Music has amazing power, especially for those who are living with Alzheimer’s disease or some other cognitive impairment. Studies show that listening to familiar music can significantly improve mood and alertness, reduce agitation and can help with a number of behavioral issues that are common in the middle-stages of the disease. Even in the late-stages of Alzheimer’s a person may be able to tap a beat or sing lyrics from a childhood song. For caregivers, music can be very soothing, relaxing and it can get your mind off of your care giving tasks for a few moments.
Sitting and listening to familiar music together can also provide a way for a caregiver to bond with the person with Alzheimer’s, even after that person stops recognizing your name and face.
Here are a few tips to help you create rhythmic medicine:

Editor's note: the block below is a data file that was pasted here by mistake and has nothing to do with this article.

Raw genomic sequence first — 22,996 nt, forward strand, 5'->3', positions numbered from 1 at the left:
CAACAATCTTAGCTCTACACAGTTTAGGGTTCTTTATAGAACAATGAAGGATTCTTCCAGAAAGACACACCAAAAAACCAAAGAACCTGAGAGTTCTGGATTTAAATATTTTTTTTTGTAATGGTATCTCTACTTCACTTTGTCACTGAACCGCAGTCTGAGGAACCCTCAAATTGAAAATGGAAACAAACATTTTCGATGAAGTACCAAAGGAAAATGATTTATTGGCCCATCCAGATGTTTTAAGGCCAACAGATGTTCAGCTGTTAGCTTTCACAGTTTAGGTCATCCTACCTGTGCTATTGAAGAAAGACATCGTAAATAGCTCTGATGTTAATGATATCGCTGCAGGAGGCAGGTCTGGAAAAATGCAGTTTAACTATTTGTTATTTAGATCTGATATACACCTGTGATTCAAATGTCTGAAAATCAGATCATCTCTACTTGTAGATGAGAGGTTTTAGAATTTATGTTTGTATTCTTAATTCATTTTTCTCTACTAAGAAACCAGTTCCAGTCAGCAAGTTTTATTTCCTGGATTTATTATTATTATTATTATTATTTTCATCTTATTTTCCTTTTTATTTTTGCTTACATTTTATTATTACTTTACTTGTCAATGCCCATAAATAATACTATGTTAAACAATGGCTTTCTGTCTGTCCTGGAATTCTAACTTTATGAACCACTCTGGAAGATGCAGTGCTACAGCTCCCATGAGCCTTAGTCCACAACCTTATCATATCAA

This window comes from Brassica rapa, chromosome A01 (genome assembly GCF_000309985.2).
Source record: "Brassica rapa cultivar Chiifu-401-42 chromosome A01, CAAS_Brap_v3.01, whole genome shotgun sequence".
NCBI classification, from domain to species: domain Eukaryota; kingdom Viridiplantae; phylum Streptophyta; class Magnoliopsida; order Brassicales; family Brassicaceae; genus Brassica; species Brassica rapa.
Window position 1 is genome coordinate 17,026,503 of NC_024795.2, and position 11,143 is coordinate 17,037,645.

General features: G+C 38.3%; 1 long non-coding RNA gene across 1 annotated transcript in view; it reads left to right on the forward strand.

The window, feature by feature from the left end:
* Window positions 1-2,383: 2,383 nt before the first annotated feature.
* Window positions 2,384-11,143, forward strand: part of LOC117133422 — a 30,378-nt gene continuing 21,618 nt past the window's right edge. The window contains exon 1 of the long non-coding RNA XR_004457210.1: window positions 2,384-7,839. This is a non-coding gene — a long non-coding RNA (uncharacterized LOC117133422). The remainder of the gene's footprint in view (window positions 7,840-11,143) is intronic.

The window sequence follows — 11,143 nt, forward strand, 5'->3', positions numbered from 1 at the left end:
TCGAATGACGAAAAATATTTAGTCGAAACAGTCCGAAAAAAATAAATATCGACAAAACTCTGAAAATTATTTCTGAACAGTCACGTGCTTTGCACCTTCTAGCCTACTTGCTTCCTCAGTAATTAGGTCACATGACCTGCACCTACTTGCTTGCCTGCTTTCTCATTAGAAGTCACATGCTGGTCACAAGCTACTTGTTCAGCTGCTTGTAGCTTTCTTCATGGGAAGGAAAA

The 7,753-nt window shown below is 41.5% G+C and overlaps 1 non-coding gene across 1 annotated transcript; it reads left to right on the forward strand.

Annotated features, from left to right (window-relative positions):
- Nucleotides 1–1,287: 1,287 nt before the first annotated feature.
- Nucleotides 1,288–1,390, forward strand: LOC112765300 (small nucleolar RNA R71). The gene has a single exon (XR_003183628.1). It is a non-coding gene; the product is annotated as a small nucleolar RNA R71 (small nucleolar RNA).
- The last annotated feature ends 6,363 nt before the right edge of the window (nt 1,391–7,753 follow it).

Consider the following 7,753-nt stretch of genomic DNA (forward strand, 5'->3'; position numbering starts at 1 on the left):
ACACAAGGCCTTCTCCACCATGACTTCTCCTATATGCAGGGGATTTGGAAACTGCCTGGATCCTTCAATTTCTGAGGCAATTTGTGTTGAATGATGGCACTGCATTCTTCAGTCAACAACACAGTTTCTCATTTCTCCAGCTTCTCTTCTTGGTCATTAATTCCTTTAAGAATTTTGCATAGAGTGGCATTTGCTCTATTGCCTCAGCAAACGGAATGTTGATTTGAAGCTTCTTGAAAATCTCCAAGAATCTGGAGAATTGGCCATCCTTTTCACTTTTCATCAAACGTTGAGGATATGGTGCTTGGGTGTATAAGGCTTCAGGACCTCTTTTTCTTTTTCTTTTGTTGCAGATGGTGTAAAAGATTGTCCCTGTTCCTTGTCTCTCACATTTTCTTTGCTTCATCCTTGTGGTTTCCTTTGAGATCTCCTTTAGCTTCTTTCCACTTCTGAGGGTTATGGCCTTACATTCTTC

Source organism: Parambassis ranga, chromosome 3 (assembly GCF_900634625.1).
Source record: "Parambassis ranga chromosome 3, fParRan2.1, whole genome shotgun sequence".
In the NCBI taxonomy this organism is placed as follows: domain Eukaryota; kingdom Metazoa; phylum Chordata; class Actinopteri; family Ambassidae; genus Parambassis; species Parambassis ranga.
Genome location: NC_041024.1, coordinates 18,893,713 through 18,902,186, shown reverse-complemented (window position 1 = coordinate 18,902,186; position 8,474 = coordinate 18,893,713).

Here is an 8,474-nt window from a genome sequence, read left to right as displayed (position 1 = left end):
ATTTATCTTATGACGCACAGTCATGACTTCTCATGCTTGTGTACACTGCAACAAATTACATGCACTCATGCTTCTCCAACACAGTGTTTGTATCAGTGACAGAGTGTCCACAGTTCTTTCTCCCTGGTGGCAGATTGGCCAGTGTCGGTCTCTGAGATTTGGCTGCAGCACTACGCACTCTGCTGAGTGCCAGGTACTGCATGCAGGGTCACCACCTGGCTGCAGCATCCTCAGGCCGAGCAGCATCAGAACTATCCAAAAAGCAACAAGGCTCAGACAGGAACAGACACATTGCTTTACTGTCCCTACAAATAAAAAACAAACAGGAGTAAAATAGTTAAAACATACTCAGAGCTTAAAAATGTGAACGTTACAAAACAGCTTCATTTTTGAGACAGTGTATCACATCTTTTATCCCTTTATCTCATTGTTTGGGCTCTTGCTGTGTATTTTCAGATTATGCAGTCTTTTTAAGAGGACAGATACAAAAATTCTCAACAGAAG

Create a Playlist
The first step is to identify the music that’s familiar and enjoyable to your loved one. Do they like Jazz, Classical or maybe Frank Sinatra. Make a playlist on your cell phone or iPod of music that makes your loved one want to get up and dance. Try to go back to the era when your loved one was a teenager, it’s sure to put a smile on their face if they recognize a song from their past.
After listening to music for awhile, you should see some changes in your loved one. Your loved one may become less agitated, more alert and most likely be in a good mood. Music therapy ultimately reduces agitation and stress by altering the way your loved one perceives noise. Noises start to seem more familiar and buffer extraneous noises that can frighten patients with Alzheimer’s disease. Additionally, music therapy can provide a way for your loved one to communicate, interact and bond with others.